Carrot Button Noodles
These 2-ingredient Carrot Button Noodles are chewy with a sweet, carrot flavour, tossed in an addicting garlic, soy noodle sauce.
What are Carrot Button Noodles?
Carrot Button Noodles are noodles made from carrots, and formed into a small button shape. Made with only 2 ingredients, carrots and potato starch, they will transform the bulky bag of carrots in the back of your fridge, into healthy and chewy, gluten-free noodles.
These noodles are made from scratch and formed with your own two hands, no fancy machinery or equipment is needed. They are a fun cooking activity to make with your kids, or with friends and family.
I like to toss these Carrot Button Noodles in a quick garlic soy noodle sauce for a light, yet complimentary flavour, letting the carrots shine.
Inspired by 매일맛나 delicious day’s video on YouTube, they are a unique and trending way to include a little more vegetable in your diet.
Please watch my Carrot Button Noodles video, as I walk you through how to make them, and hopefully entertain you with my witty sense of humour.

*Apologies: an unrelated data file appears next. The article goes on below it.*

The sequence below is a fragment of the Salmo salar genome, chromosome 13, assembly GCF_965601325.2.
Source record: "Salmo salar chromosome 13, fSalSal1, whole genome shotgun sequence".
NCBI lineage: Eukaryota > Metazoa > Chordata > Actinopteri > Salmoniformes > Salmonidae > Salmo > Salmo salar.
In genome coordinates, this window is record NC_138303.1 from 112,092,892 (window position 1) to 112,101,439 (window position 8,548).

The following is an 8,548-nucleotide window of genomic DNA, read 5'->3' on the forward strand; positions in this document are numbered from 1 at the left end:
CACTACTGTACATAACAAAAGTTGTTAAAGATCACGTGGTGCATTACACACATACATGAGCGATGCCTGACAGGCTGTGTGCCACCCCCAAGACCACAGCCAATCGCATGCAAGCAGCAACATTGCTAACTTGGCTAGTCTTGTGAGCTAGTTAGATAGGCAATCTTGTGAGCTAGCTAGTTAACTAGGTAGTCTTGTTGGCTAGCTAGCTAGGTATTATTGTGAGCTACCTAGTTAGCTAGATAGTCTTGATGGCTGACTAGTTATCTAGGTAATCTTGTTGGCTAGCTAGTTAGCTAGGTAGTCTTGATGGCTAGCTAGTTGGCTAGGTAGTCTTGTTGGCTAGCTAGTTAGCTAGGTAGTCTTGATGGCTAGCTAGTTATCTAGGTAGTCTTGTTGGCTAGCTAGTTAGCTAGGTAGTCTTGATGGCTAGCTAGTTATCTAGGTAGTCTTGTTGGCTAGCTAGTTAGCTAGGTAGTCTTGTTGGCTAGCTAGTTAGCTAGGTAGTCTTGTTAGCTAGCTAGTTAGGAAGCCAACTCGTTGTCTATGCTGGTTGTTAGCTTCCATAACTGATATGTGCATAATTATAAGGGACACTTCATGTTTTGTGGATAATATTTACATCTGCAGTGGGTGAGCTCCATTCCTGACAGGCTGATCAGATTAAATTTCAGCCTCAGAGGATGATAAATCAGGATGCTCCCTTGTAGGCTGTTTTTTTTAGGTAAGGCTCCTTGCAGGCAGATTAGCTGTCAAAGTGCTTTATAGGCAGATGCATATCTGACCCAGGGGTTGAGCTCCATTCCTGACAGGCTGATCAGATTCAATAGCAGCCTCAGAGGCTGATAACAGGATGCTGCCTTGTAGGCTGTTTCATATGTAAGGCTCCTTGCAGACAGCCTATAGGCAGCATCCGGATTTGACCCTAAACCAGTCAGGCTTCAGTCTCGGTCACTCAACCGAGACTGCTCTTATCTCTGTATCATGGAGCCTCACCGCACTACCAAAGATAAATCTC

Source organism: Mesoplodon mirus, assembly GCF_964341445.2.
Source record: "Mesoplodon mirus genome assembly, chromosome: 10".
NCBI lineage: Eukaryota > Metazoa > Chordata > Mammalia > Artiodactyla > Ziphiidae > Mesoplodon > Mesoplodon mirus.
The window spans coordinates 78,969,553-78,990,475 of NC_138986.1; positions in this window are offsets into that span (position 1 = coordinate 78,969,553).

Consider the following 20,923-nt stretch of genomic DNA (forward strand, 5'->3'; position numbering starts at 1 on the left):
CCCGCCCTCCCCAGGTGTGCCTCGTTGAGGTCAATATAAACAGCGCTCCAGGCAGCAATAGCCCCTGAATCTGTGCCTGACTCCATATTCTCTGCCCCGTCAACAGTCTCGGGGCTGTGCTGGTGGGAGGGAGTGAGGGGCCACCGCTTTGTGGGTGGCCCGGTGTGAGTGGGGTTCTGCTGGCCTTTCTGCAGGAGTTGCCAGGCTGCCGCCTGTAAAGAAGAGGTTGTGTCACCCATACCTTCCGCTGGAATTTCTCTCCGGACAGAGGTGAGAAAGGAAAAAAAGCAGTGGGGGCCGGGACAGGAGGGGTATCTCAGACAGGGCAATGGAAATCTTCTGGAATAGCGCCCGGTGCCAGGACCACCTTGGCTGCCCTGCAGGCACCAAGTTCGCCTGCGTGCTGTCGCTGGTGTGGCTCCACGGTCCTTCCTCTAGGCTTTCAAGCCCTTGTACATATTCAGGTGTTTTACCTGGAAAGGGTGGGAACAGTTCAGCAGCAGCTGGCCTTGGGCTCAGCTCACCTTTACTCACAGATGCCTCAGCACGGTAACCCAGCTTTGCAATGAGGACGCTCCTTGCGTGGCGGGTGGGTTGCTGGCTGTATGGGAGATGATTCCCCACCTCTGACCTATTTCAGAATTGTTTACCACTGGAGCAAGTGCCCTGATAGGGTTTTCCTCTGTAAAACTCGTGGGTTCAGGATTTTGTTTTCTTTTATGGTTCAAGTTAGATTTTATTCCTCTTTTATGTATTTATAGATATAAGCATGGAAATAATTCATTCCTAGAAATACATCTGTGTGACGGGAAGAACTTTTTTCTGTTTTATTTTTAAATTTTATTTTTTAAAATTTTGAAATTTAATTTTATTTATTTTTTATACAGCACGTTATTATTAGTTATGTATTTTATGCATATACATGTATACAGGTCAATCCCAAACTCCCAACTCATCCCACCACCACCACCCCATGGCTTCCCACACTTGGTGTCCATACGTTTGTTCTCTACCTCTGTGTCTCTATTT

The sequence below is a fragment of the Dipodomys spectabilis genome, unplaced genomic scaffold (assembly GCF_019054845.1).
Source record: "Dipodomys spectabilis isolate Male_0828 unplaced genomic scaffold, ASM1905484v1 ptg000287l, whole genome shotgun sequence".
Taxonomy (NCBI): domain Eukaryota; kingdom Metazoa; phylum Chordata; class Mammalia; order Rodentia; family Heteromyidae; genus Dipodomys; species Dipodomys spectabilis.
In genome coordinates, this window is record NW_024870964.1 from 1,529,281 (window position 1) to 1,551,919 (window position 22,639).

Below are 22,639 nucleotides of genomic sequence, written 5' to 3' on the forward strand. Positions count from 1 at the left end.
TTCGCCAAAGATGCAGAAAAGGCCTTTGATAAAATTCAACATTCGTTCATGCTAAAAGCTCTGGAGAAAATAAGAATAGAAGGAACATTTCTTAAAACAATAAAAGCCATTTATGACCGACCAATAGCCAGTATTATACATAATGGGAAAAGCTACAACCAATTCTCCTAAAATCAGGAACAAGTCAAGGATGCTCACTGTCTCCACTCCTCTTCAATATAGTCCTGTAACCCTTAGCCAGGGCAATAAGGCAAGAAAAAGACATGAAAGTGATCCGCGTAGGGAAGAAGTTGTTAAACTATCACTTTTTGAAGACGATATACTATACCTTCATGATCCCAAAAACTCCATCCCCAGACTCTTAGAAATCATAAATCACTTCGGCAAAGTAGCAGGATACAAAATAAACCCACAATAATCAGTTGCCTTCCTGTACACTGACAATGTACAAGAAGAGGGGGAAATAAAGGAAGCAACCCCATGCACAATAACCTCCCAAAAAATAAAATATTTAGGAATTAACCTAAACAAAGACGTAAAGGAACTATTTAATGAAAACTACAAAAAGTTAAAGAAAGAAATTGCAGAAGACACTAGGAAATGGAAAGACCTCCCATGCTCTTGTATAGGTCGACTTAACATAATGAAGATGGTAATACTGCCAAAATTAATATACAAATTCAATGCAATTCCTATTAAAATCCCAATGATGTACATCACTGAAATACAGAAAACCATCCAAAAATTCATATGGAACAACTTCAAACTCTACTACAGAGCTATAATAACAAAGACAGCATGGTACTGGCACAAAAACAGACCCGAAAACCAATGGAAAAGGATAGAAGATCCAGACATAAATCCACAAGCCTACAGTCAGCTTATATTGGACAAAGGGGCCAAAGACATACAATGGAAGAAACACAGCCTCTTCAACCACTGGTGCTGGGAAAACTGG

Now let’s get Carrot Button Noodle-ing!
Are these similar to Hakka Abacus Seeds?
Yes, both look and texture-wise, Carrot Button Noodles are most similar to the traditional Hakka dish, abacus seeds. However, instead of the traditional yam and tapioca starch, we use carrots and potato starch.
What is the difference between Button Noodles and gnocchi?
Though these Carrot Button Noodles have a similar process to making carrot-flavoured gnocchi, but they have very different texture and flavour.
Carrot Button Noodles are made with fresh carrots and root or tuber starches. Gnocchi is made with fresh potato and wheat flour. The major difference is the dry ingredients used – starch vs. flour.
When used in doughs, potato starch, when cooked, gives a chewy, translucent, and glossy end-result. They have a silkier mouthfeel than using wheat flour.
Is there a substitute for potato starch?
Just like my Potato Button Noodles recipe, you’ll need potato starch or cornstarch. Whichever one you have, I always have both in hand, I like to use potato starch because it’s a little chewier than cornstarch.
You cannot use any other flours or starches as the texture will be completely different.
Why are they called “noodles”?
For me, “noodles” is just a broad term I use for anything noodle-like in terms of texture or cooking method. Since they’re Asian-inspired, I call them “noodles”, as opposed to pasta.
Why are these noodles button-shaped?
Not only are button shaped noodles more aesthetically appealing, they have a functional purpose to it. The divot in the middle of the noodle acts as a well for all the delicious sauce to pool up in – similar to pasta shells.
What do Carrot Button Noodles taste like?